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  1. chillinwill
    On any given week, a quick read of the Sussex County Prosecutor’s report reveals just how prevalent heroin is in the area. Again and again, police catch people — mostly young — buying, dealing and possessing this drug.

    And it’s not just out-of-towners; it’s not just boys and it’s not just those without options. Reporter Becca Tucker went beyond the reports, getting to know several local youths who told her their stories. She spoke with counselors at a local treatment center and with local police to find out what’s being done to change things

    This is the first of a multi-part series.

    Under the Influence

    Heroin use in Sussex County — a look behind the scenes

    On a Friday afternoon last month, Sparta police arrested an 18-year-old field-hockey-playing honors student after watching her deal heroin from her 1999 Plymouth minivan in the Theatre Center parking lot. The alleged buyers were two 18-year-olds from Sparta and Lafayette. The alleged dealer, a recent Sparta High grad, had over 80 single-dose bags of heroin in her possession, police said.

    It was the biggest bust Sparta police have seen in a while, but it is by no means breaking news.

    “A little over 10 years ago, it seemed like somebody turned on a spigot and, bingo, we had lots of heroin,” Sussex County Prosecutor Thomas Reed said in a recent interview.

    “And it has continued non-stop. The only thing is that lately, when people [in the past] would get caught with a bundle [10 bags], now they get caught with a brick [50 bags]. The general public has no clue how bad it is.”

    How bad is it?

    To understand why kids would get involved with heroin — a drug whose lethal and addictive reputation is known far and wide — it helps to go beyond the headlines.

    What follows is an account of two other young adults who grew up in heroin-flooded Sussex County, found themselves in the same spot and worse, and scraped their way out the other end.

    Raoul Duke’s* hand shakes as he lights his girl’s cigarette. Diamond’s* eyelids open sluggishly as she exhales her first long drag. Their arms are scarred. Their arrest records, too.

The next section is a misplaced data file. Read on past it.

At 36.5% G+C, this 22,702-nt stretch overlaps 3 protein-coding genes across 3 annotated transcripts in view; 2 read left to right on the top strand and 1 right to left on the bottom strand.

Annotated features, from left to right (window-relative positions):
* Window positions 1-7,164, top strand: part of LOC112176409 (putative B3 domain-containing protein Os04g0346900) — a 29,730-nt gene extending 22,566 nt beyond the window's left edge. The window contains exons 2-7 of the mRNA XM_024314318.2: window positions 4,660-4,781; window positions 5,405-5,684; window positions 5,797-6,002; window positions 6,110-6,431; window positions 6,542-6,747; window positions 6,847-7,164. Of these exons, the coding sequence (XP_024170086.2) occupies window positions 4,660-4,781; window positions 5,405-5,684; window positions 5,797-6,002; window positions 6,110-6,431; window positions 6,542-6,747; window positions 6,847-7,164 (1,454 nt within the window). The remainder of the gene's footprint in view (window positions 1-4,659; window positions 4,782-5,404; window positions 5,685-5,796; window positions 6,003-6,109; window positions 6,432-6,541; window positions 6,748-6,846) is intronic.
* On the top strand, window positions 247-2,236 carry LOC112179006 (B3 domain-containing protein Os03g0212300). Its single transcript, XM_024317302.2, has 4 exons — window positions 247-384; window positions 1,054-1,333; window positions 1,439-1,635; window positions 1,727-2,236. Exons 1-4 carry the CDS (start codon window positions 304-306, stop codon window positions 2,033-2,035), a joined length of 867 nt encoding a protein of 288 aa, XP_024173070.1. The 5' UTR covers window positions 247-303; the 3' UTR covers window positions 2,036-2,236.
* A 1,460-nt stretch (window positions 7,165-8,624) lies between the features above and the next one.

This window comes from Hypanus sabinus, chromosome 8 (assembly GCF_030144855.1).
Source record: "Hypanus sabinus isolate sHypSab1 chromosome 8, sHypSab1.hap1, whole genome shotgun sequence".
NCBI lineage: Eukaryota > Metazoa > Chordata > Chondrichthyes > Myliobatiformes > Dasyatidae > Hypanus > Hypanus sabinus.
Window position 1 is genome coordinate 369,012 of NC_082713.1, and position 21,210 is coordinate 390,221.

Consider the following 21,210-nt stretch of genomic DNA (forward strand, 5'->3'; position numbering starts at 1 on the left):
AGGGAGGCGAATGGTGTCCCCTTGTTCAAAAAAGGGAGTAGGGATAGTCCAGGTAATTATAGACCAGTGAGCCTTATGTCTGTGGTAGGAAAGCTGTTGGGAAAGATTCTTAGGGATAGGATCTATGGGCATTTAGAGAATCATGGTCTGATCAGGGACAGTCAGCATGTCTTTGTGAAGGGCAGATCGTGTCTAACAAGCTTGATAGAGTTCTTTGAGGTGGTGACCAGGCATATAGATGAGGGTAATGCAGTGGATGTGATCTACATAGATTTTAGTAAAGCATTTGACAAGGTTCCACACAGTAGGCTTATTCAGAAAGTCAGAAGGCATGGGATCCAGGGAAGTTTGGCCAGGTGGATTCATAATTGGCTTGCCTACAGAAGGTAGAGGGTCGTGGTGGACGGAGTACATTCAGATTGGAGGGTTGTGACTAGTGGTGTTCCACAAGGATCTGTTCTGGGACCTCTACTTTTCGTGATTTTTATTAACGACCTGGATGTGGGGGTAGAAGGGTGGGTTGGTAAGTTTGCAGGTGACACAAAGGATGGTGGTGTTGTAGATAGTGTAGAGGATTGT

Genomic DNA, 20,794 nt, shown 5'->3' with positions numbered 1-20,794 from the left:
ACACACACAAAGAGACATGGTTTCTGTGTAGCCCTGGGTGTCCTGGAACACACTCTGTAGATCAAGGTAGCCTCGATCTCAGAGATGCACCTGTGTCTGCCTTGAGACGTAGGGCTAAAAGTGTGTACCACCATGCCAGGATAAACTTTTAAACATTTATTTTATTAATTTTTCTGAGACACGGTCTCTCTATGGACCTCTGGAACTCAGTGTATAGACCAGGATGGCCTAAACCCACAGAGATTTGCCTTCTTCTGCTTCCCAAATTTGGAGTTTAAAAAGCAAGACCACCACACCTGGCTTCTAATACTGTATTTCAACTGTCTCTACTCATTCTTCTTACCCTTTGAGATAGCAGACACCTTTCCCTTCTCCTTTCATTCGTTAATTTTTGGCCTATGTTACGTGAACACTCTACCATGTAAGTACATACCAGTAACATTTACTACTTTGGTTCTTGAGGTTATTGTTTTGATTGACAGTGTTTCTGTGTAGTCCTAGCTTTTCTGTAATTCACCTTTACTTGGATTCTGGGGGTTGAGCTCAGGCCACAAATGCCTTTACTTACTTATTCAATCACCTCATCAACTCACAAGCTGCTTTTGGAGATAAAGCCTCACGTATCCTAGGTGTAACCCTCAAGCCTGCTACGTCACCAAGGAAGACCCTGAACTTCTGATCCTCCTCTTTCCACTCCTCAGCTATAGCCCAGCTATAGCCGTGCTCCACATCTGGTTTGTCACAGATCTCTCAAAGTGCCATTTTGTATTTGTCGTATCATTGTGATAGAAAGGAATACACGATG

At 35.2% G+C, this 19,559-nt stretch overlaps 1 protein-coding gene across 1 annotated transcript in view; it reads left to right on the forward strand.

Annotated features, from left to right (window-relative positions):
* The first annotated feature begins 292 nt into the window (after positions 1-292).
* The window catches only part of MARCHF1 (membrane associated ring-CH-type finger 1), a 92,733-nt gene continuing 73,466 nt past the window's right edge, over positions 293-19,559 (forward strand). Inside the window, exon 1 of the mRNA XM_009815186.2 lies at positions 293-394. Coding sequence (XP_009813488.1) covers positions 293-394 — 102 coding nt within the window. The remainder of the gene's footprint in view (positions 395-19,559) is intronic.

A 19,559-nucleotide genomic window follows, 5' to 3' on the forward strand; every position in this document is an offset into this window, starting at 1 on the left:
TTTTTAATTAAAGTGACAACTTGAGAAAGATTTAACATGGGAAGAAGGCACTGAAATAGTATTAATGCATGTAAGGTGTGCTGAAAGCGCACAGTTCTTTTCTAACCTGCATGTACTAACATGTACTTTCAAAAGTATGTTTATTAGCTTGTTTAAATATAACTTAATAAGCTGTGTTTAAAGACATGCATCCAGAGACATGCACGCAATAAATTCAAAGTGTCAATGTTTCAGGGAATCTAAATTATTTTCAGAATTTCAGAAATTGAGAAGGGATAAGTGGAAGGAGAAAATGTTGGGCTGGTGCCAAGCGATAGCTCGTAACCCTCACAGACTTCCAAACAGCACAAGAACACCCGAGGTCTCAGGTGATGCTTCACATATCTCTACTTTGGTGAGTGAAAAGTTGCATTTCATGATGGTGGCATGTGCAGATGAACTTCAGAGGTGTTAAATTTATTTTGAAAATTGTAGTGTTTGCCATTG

Both grew up in Highland Lakes, Vernon Township, where some of the purest dope in the country is sold. Raoul was a loner who started drinking at 12 because he wanted to be more extraverted. Pot helped him deal with a turbulent home life: his mother is a paranoid schizophrenic and his father had just had the first of three strokes that would ultimately kill him.

    Diamond, two years Raoul’s junior, moved from Passaic to Sussex County when she was 4 and grew up feeling like a black sheep, full of dark disdain, especially for teachers. She did, however, enthusiastically attend family reunions and christenings, where she’d sneak off to the bathroom and empty the medicine cabinets of any pills that said “May cause drowsiness” or “Do not operate a motor vehicle.”

    Where does it begin?

    “There isn’t a young adult that comes in here who didn’t start using between 13 and 16,” said Dr. Philip Horowitz, CEO of Sunrise House in Lafayette. Sunrise House runs an in-patient rehabilitation program. That’s where Raoul went through rehab.

    “Most start out with marijuana and alcohol, then based on brain chemistry, move to more sedating drugs — heroin, OxyContin — or toward energizing drugs,” Horowitz said.

    Diamond, who’s now on prescribed Adderall for Attention Deficit Disorder, stuck to sedating drugs, smoking weed and dropping LSD. “My brain was always going too fast for me to catch up. You never see me doing coke or meth. I always wanted to get down. I never really went too crazy.”

    Raoul, on the other hand, became a bonafide “garbage-head,” existing in a near perpetual state of intoxication on whatever drugs happened to be available: pot, cocaine, opium, then mushrooms, friends’ parent’s prescription drugs, ecstasy and LSD.

    Youngsters who do drugs have been exposed to so many different substances growing up, explained a user from Sparta, that just doing one more doesn’t mean anything.

    Raoul felt he could manage his drug use. He was getting by with his schoolwork, and for the first time, he had a serious girlfriend. It wasn’t until Raoul used crystal meth, purchased by an older friend from a crooked psychiatrist in Manhattan, that he lost control.

    Raoul used meth every day, even on the increasingly rare occasions when he did go to class at Sussex County Technical School. More often he’d go on multi-day benders at his older friend’s crash pad, painting, writing songs and stories and playing chess. He shrank into a 5-foot, 10-inch, 136-pound skeleton with habitually dime-sized pupils.

    One morning the school counselor pulled Raoul out of gym class — where he’d been having a glorious time on crystal meth and mushrooms, playing a game fittingly called speedball, surrounded by bleachers that seemed to him like tiers of the Roman Coliseum - and ordered a urine test. The jig was up. Just three days over the admission age of 18, Raoul was thrown in among veteran addicts at Sunrise House for two weeks of in-patient rehabilitation.